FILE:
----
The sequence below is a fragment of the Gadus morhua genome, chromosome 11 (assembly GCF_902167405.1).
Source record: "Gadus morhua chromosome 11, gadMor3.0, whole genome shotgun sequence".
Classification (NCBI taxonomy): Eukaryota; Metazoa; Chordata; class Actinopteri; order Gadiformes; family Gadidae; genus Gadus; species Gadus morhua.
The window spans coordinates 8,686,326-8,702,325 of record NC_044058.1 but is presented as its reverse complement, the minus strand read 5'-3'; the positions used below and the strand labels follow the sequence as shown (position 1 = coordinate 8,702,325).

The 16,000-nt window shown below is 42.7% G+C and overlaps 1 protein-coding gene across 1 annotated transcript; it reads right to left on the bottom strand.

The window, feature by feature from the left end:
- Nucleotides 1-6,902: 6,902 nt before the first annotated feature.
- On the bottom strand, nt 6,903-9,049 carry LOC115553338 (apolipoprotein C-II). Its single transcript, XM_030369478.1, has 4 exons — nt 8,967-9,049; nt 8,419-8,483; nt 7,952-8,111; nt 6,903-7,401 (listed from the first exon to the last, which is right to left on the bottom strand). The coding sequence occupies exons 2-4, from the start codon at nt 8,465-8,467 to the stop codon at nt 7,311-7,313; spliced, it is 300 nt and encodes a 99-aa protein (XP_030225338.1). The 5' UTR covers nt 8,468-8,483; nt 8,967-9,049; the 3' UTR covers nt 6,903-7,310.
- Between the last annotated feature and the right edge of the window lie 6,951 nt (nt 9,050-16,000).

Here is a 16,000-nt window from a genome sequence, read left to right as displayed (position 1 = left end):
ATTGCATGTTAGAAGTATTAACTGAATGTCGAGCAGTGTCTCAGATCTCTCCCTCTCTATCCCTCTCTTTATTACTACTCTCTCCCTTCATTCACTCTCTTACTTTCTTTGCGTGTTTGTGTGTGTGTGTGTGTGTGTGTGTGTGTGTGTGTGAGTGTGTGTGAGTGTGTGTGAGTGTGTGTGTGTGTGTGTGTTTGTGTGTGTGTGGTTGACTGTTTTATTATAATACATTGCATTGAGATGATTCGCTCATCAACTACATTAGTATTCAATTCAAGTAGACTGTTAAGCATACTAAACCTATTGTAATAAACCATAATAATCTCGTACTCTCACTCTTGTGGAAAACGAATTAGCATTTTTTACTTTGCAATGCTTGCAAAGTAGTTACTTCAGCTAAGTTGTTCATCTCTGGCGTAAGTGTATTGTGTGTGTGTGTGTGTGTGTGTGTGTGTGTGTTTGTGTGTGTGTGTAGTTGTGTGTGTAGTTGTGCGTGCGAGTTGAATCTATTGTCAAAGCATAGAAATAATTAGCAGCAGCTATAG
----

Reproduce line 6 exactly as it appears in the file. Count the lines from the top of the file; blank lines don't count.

The window, feature by feature from the left end: